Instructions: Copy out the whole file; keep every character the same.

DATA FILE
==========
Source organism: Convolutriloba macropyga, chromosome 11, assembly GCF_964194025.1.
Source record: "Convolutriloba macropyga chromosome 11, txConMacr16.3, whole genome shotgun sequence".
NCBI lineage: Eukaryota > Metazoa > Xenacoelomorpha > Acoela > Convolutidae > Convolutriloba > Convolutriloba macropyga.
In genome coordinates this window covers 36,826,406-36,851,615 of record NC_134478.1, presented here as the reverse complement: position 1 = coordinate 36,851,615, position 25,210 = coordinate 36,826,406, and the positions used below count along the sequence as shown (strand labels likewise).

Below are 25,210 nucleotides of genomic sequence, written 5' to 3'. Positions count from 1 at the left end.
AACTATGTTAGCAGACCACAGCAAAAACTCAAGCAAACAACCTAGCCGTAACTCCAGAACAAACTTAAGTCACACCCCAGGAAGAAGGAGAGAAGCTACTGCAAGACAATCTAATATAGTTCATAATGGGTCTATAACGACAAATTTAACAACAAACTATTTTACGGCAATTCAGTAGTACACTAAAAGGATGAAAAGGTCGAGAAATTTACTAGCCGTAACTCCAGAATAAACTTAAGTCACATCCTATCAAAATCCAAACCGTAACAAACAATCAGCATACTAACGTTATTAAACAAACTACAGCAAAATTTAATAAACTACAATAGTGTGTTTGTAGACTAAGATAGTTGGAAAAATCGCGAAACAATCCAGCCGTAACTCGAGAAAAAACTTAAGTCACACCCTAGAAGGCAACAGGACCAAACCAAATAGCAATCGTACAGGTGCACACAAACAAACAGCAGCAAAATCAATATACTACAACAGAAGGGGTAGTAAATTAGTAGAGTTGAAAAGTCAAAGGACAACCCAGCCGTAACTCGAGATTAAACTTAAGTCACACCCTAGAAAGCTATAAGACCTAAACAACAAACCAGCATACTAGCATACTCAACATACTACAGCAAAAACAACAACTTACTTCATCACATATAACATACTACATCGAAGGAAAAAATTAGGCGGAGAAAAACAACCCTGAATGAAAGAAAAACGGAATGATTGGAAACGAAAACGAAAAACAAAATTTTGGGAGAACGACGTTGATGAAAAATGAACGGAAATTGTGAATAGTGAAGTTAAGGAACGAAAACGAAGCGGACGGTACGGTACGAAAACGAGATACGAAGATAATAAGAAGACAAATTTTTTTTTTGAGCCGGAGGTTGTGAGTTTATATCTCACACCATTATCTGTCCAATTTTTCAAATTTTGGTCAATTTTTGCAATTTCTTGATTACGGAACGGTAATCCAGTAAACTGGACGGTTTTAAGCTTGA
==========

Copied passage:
Source organism: Convolutriloba macropyga, chromosome 11, assembly GCF_964194025.1.
Source record: "Convolutriloba macropyga chromosome 11, txConMacr16.3, whole genome shotgun sequence".
NCBI lineage: Eukaryota > Metazoa > Xenacoelomorpha > Acoela > Convolutidae > Convolutriloba > Convolutriloba macropyga.
In genome coordinates this window covers 36,826,406-36,851,615 of record NC_134478.1, presented here as the reverse complement: position 1 = coordinate 36,851,615, position 25,210 = coordinate 36,826,406, and the positions used below count along the sequence as shown (strand labels likewise).

Below are 25,210 nucleotides of genomic sequence, written 5' to 3'. Positions count from 1 at the left end.
AACTATGTTAGCAGACCACAGCAAAAACTCAAGCAAACAACCTAGCCGTAACTCCAGAACAAACTTAAGTCACACCCCAGGAAGAAGGAGAGAAGCTACTGCAAGACAATCTAATATAGTTCATAATGGGTCTATAACGACAAATTTAACAACAAACTATTTTACGGCAATTCAGTAGTACACTAAAAGGATGAAAAGGTCGAGAAATTTACTAGCCGTAACTCCAGAATAAACTTAAGTCACATCCTATCAAAATCCAAACCGTAACAAACAATCAGCATACTAACGTTATTAAACAAACTACAGCAAAATTTAATAAACTACAATAGTGTGTTTGTAGACTAAGATAGTTGGAAAAATCGCGAAACAATCCAGCCGTAACTCGAGAAAAAACTTAAGTCACACCCTAGAAGGCAACAGGACCAAACCAAATAGCAATCGTACAGGTGCACACAAACAAACAGCAGCAAAATCAATATACTACAACAGAAGGGGTAGTAAATTAGTAGAGTTGAAAAGTCAAAGGACAACCCAGCCGTAACTCGAGATTAAACTTAAGTCACACCCTAGAAAGCTATAAGACCTAAACAACAAACCAGCATACTAGCATACTCAACATACTACAGCAAAAACAACAACTTACTTCATCACATATAACATACTACATCGAAGGAAAAAATTAGGCGGAGAAAAACAACCCTGAATGAAAGAAAAACGGAATGATTGGAAACGAAAACGAAAAACAAAATTTTGGGAGAACGACGTTGATGAAAAATGAACGGAAATTGTGAATAGTGAAGTTAAGGAACGAAAACGAAGCGGACGGTACGGTACGAAAACGAGATACGAAGATAATAAGAAGACAAATTTTTTTTTTGAGCCGGAGGTTGTGAGTTTATATCTCACACCATTATCTGTCCAATTTTTCAAATTTTGGTCAATTTTTGCAATTTCTTGATTACGGAACGGTAATCCAGTAAACTGGACGGTTTTAAGCTTGA